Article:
This concept assumes that, for accounting purposes, the business enterprise and its owners are two separate independent entities. The financial statements of a business should provide information about the business only and should not provide information about the owner’s private financial affairs. For example, when the owner invests money in the business, it is recorded as liability of the business to the owner. Similarly, when the owner takes away from the business cash/goods for his/her personal use, it is not treated as business expense.
This convention states that financial accounting is concerned only with items which can be expressed in monetary terms. The main effect of this convention is that business assets to which a monetary value cannot reasonably be attributed (e.g. the skill of the workforce) are normally ignored in the financial statements, even though those assets might be great worth to the business concerned.
The going concern concept states that a business will continue to operate for the foreseeable future. The financial statements are drawn up on the assumption that there is no intention to liquidate or curtail significantly the scale of operation. If a business is a going concern, some of its assets may have useful lives stretching into future years and the going concern concept allows the treatment of those assets in the financial statements to take into account the length of their useful lives.
The concept states that an accountant should provide for all possible losses as soon as they are known to exist even though the amount at which they will materialise is uncertain. On the other hand, revenues and profits are not to be anticipated but are taken into account only when they are realised. In simple words, the accounts of a business should anticipate for probable losses and not profit. The application of a provision for doubtful debts is an example of the prudence concept.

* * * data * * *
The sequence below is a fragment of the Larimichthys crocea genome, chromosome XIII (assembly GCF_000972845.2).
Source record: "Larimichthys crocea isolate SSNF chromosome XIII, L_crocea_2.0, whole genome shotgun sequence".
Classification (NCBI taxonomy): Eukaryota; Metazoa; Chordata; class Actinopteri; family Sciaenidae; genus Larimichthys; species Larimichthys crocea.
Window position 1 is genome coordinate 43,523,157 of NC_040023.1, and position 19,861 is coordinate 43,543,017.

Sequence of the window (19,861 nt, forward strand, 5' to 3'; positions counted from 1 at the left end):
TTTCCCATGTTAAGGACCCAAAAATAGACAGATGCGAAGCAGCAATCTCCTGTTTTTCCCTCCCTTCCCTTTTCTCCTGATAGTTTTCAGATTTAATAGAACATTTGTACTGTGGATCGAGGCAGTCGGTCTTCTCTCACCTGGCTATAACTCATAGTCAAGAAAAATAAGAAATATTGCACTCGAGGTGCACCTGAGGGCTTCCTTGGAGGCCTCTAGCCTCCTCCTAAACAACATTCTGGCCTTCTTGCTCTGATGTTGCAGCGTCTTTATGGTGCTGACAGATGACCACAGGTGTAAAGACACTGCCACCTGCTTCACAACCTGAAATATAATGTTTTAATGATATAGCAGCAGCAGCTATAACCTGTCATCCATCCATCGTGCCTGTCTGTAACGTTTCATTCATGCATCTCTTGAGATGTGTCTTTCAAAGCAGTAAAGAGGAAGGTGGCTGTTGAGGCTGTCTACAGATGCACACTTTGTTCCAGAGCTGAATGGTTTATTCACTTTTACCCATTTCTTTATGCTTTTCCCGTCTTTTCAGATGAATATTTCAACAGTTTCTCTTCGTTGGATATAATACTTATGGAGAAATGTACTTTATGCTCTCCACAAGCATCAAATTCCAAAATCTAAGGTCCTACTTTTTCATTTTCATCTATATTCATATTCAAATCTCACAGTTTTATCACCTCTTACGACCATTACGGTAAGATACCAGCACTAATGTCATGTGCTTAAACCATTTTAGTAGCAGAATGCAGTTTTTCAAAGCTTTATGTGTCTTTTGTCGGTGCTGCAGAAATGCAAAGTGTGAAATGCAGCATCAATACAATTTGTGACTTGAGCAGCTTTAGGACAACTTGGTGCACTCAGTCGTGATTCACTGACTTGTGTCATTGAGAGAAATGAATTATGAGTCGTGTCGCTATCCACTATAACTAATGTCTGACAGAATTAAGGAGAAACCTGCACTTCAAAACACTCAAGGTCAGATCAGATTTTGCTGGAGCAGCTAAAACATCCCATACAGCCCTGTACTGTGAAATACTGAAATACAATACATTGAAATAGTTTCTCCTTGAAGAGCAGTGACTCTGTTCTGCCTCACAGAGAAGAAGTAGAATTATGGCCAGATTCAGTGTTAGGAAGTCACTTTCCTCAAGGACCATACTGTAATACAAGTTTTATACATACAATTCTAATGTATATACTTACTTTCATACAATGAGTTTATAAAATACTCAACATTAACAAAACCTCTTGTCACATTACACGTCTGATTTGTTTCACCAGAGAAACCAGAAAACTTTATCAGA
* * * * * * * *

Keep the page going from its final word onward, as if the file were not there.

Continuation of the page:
There are many different ways in which items may be treated in the accounts. Each company should select the most suitable methods which will give a fair picture of the activities of the business. Once a suitable method is selected for an accounting treatment, the same method is used in every accounting period. Transactions of a similar nature should always be recorded in the same way. This is to ensure that the financial statements can be meaningfully compared each year. For example once a company uses the straight line method of depreciation for an asset, the same method should be used each year.